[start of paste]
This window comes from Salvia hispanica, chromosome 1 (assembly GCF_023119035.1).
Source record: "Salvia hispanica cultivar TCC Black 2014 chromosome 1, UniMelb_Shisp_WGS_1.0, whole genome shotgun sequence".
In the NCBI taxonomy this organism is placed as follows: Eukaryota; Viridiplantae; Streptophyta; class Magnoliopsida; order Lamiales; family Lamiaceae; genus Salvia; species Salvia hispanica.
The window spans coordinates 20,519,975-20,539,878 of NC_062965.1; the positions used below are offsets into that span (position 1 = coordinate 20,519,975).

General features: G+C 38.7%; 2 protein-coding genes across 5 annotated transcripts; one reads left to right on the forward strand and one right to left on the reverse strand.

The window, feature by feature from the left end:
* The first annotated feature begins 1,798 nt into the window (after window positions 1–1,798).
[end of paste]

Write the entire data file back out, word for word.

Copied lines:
This window comes from Salvia hispanica, chromosome 1 (assembly GCF_023119035.1).
Source record: "Salvia hispanica cultivar TCC Black 2014 chromosome 1, UniMelb_Shisp_WGS_1.0, whole genome shotgun sequence".
In the NCBI taxonomy this organism is placed as follows: Eukaryota; Viridiplantae; Streptophyta; class Magnoliopsida; order Lamiales; family Lamiaceae; genus Salvia; species Salvia hispanica.
The window spans coordinates 20,519,975-20,539,878 of NC_062965.1; the positions used below are offsets into that span (position 1 = coordinate 20,519,975).

General features: G+C 38.7%; 2 protein-coding genes across 5 annotated transcripts; one reads left to right on the forward strand and one right to left on the reverse strand.

The window, feature by feature from the left end:
* The first annotated feature begins 1,798 nt into the window (after window positions 1–1,798).